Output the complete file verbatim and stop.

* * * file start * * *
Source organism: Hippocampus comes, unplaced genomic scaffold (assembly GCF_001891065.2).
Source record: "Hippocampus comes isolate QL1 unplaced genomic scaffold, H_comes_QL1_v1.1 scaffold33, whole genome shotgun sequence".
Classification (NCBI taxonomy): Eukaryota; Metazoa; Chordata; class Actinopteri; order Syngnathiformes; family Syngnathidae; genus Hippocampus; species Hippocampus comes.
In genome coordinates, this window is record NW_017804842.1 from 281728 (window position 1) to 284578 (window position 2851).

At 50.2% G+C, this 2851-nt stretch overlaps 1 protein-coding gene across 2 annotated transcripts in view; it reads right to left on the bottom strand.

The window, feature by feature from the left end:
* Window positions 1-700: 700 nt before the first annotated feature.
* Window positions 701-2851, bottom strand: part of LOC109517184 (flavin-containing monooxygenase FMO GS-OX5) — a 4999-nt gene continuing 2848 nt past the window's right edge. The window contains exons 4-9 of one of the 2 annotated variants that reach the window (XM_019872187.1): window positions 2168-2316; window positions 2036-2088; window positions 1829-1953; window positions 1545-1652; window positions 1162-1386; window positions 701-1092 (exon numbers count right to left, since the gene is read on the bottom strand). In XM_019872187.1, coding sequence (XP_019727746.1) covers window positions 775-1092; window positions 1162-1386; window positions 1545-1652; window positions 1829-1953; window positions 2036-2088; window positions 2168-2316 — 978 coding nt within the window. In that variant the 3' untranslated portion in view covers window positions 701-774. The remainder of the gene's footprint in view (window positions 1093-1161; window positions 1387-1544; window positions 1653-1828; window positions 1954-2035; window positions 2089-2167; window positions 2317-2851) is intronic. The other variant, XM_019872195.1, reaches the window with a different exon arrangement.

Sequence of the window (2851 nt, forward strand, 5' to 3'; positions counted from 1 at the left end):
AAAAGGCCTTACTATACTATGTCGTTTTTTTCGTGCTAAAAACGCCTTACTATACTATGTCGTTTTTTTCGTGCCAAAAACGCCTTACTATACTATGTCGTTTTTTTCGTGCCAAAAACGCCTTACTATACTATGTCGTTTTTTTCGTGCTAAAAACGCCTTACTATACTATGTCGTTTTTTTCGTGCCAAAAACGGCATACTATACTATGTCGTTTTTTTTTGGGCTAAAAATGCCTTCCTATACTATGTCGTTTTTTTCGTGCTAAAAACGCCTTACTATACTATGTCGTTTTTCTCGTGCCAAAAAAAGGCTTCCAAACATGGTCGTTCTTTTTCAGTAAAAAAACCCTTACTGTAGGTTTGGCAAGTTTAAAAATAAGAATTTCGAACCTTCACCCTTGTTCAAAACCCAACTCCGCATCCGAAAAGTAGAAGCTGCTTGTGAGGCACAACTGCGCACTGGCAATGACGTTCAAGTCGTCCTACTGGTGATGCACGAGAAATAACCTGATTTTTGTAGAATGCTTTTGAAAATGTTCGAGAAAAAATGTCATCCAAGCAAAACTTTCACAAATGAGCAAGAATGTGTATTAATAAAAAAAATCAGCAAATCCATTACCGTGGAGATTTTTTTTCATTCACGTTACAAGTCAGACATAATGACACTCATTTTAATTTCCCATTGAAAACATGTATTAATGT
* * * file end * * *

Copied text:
Source organism: Hippocampus comes, unplaced genomic scaffold (assembly GCF_001891065.2).
Source record: "Hippocampus comes isolate QL1 unplaced genomic scaffold, H_comes_QL1_v1.1 scaffold33, whole genome shotgun sequence".
Classification (NCBI taxonomy): Eukaryota; Metazoa; Chordata; class Actinopteri; order Syngnathiformes; family Syngnathidae; genus Hippocampus; species Hippocampus comes.
In genome coordinates, this window is record NW_017804842.1 from 281728 (window position 1) to 284578 (window position 2851).

At 50.2% G+C, this 2851-nt stretch overlaps 1 protein-coding gene across 2 annotated transcripts in view; it reads right to left on the bottom strand.

The window, feature by feature from the left end:
* Window positions 1-700: 700 nt before the first annotated feature.
* Window positions 701-2851, bottom strand: part of LOC109517184 (flavin-containing monooxygenase FMO GS-OX5) — a 4999-nt gene continuing 2848 nt past the window's right edge. The window contains exons 4-9 of one of the 2 annotated variants that reach the window (XM_019872187.1): window positions 2168-2316; window positions 2036-2088; window positions 1829-1953; window positions 1545-1652; window positions 1162-1386; window positions 701-1092 (exon numbers count right to left, since the gene is read on the bottom strand). In XM_019872187.1, coding sequence (XP_019727746.1) covers window positions 775-1092; window positions 1162-1386; window positions 1545-1652; window positions 1829-1953; window positions 2036-2088; window positions 2168-2316 — 978 coding nt within the window. In that variant the 3' untranslated portion in view covers window positions 701-774. The remainder of the gene's footprint in view (window positions 1093-1161; window positions 1387-1544; window positions 1653-1828; window positions 1954-2035; window positions 2089-2167; window positions 2317-2851) is intronic. The other variant, XM_019872195.1, reaches the window with a different exon arrangement.

Sequence of the window (2851 nt, forward strand, 5' to 3'; positions counted from 1 at the left end):
AAAAGGCCTTACTATACTATGTCGTTTTTTTCGTGCTAAAAACGCCTTACTATACTATGTCGTTTTTTTCGTGCCAAAAACGCCTTACTATACTATGTCGTTTTTTTCGTGCCAAAAACGCCTTACTATACTATGTCGTTTTTTTCGTGCTAAAAACGCCTTACTATACTATGTCGTTTTTTTCGTGCCAAAAACGGCATACTATACTATGTCGTTTTTTTTTGGGCTAAAAATGCCTTCCTATACTATGTCGTTTTTTTCGTGCTAAAAACGCCTTACTATACTATGTCGTTTTTCTCGTGCCAAAAAAAGGCTTCCAAACATGGTCGTTCTTTTTCAGTAAAAAAACCCTTACTGTAGGTTTGGCAAGTTTAAAAATAAGAATTTCGAACCTTCACCCTTGTTCAAAACCCAACTCCGCATCCGAAAAGTAGAAGCTGCTTGTGAGGCACAACTGCGCACTGGCAATGACGTTCAAGTCGTCCTACTGGTGATGCACGAGAAATAACCTGATTTTTGTAGAATGCTTTTGAAAATGTTCGAGAAAAAATGTCATCCAAGCAAAACTTTCACAAATGAGCAAGAATGTGTATTAATAAAAAAAATCAGCAAATCCATTACCGTGGAGATTTTTTTTCATTCACGTTACAAGTCAGACATAATGACACTCATTTTAATTTCCCATTGAAAACATGTATTAATGT